Like many others, I have been playing Destiny quite religiously since the launch in September. I rolled one character and wanted to see it to the end. How far did I get? As of last week, my Titan is level 27. This is the point where I have decided to stop playing Destiny and I do not see myself returning to it in a meaningful way in the near future. So what drove me to spend as much time as I did in Destiny and why have I lost the motivation to keep going? That is what I will attempt to explain in this article, so read on!
Playing Destiny for the first 20 levels was a refreshing experience. As a long time fan of the Halo series, I found myself right at home with the core mechanics of the game. It is this solid shooting mechanic and triple gun system that made me come back to the game over and over again. For the most part, my time was spent completing story missions and strikes for the first 20 levels of my character. Here we reach one of the major complaints that everyone has with Destiny: the weak and unrealized storyline. It felt as though there was a good story in the game at some point, but it was ripped out shortly before the launch of the game. This is very uncharacteristic of Bungie which is a studio founded on games with deep and fully realized storylines.
On top of the unsatisfying plot, Destiny seriously lacks new content. Once I achieved level 20, I had to participate in strike playlists (which are essentially a collection of strikes that are randomly picked from all available strikes in the game) in order to gain Vanguard Marks which is the only reliable way to get legendary items. As an aside, obtaining legendary items and upgrading them is the only way to progress beyond level 20. Doing strike playlists became a rather boring venture where I had to keep beating the same strikes over and over again in order to rack up reputation and marks. This becomes increasingly annoying as teams of 3 players essentially dash through these strikes as fast as possible which destroys any kind of immersion that Destiny provided. This was worsened by the fact that the random strike selector in Destiny is a disgrace to the word “random”. I was placed in the exact same strike 3 or 4 times in a row which meant that I ran the same mission for 2 hours at a time. The flow of each strike is static. Enemies spawn in the exact same order and rate and in the exact same location every time which encourages players to dash to the finish line as quickly as possible. After all, we have all done this mission 20 times by now.
Trudging through the strike playlists, I was able to outfit my character with all legendary items. That brought me to level 25. To progress further, I had to upgrade my legendary items by gathering very rarely dropped resources which involved doing more of the same strikes and missions in hopes that I could accumulate a sufficient number of these resources to upgrade my gear. So my reward for collecting all of those legendary items was more farming and grinding in the exact same areas where I have now spent almost 100 hours doing the exact same things that I have been doing all along.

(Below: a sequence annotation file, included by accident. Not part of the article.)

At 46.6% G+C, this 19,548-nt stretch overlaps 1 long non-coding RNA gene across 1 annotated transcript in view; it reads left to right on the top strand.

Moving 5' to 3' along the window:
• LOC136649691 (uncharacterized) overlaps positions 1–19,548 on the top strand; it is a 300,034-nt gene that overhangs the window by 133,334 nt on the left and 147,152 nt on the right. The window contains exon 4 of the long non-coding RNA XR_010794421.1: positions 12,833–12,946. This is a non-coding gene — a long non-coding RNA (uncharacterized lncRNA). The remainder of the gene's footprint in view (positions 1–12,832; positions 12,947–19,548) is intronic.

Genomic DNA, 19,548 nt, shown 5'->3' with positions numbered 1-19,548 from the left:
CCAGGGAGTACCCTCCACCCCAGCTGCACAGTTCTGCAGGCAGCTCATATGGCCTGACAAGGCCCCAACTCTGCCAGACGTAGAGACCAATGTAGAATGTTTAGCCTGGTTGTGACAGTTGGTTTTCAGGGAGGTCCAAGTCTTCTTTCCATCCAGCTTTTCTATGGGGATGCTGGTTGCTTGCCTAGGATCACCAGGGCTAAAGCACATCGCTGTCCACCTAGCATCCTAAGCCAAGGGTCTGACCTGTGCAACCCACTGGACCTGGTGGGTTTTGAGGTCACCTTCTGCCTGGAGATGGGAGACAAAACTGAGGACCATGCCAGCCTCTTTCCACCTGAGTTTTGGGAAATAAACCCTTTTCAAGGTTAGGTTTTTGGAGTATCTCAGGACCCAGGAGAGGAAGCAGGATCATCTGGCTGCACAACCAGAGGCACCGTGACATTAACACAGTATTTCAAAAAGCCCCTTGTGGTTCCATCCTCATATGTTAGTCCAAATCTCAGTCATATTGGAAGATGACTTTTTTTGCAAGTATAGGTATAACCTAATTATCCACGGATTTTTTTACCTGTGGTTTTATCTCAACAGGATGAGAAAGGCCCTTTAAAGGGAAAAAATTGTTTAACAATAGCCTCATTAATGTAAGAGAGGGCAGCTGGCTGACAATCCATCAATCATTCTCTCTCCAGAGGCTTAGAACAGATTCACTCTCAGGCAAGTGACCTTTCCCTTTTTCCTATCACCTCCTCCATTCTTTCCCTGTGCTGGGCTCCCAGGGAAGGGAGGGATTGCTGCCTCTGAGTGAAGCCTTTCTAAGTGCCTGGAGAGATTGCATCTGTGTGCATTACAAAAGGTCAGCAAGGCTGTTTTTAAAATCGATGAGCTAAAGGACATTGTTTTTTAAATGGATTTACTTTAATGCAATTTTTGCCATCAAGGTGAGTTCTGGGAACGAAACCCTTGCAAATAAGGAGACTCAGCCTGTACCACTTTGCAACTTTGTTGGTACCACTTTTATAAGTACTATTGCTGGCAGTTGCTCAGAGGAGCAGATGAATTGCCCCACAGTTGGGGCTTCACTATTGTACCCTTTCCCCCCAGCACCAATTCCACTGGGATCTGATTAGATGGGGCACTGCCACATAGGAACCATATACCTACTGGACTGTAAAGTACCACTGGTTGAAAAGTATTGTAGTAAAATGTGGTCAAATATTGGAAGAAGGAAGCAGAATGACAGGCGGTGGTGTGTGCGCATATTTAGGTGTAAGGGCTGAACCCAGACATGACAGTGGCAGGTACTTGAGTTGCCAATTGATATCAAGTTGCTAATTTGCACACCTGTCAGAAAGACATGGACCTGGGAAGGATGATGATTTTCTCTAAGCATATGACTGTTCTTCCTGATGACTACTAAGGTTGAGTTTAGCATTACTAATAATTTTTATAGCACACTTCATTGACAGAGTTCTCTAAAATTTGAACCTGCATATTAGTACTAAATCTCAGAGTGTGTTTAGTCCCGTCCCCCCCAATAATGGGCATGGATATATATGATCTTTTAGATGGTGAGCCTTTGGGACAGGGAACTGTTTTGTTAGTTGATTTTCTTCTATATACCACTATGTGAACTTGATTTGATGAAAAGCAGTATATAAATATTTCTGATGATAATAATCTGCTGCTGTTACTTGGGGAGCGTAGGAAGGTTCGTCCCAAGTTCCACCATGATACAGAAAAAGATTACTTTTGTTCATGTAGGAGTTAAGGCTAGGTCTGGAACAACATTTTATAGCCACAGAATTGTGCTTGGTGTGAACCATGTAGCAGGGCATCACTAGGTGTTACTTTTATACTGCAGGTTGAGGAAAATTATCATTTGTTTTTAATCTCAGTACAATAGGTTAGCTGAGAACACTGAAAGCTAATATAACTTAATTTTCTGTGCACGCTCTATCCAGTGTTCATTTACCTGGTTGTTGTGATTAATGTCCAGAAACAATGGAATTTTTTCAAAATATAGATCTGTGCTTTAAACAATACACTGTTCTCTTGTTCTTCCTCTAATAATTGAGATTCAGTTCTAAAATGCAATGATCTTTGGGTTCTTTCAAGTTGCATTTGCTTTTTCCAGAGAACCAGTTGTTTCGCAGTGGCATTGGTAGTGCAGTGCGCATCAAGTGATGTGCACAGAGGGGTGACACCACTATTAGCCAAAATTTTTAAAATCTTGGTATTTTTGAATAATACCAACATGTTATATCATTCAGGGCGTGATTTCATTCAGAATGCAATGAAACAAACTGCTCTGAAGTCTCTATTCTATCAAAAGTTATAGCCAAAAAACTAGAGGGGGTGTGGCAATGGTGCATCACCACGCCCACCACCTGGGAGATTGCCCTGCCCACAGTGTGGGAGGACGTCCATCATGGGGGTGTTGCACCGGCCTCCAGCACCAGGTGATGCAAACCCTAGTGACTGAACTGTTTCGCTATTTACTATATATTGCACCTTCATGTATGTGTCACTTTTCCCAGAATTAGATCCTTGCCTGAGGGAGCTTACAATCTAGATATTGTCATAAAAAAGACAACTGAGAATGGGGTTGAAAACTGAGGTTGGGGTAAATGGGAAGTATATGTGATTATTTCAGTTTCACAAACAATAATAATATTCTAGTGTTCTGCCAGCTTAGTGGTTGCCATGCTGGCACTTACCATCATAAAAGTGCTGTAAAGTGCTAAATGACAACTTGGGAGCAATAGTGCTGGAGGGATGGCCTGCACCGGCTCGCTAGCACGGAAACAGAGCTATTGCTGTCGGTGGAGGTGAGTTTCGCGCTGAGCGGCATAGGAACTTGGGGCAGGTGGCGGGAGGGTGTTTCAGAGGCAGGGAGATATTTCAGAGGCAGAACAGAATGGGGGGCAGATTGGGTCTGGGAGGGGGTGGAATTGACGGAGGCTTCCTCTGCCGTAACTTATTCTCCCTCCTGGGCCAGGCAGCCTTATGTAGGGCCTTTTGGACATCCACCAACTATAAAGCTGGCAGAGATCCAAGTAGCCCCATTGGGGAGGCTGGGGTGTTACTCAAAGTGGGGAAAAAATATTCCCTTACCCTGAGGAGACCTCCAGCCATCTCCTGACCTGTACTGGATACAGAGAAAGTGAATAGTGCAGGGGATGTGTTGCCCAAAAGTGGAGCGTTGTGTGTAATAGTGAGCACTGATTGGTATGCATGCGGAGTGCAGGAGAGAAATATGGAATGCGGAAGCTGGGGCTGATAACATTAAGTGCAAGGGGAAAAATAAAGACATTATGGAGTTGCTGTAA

The ultimate objective of all this grinding and farming is Destiny’s only raid (famously known as the Vault of Glass) that is only beatable by a team of 6 players who have acquired sufficiently upgraded legendary gear. This is where the cookie crumbled for me. I do not have 5 friends on PSN with whom I could arrange a time to consistently attempt this raid. As a result, attempting these raids without a matchmaking system in the game becomes as cumbersome as the process to level my character so that it could participate in raids in the first place.
I was also particularly annoyed by the low drop rates and the concept of engrams (perhaps the worst idea Bungie has ever had and that includes “The Library”). What are engrams? They are essentially a mystery box of loot. There is an engram type for each level of item rarity in the game: common, uncommon, rare, legendary, and exotic. Each engram can turn into a random item of its rarity. A legendary engram can be decrypted to give a legendary item. The problem is that engrams can turn into an item for any of the 3 classes in the game. That means that my legendary engram could turn into a helmet that can only be used by a hunter. This is incredibly frustrating when more often than not, my sheer excitement from getting an engram was met with complete disappointment as it turned into an item that my character could not possibly use.
Sadly, the promise of endless hours of more grinding and farming with little hope of actually completing the endgame raid was not enough to entice me to keep playing Destiny. You may say that I have already played my money’s worth of this game and you may be right. However, I can not help but be disappointed when I think about what Destiny could have been. For a game that has been in development at Bungie for nearly 5 years and cost $500M, Destiny feels bare and repetitive. I grew bored before seeing arguably the grand finale of the game (The Vault of Glass) and I think that like me, plenty of Destiny players will lay down their controllers before reaching that point in the game. While a significant number of Destiny’s problems can be fixed with updates in the future (including the lack of content), I am afraid that I do not see myself investing any more time in to Destiny while so many new and interesting gaming experiences are fighting for my attention this holiday season.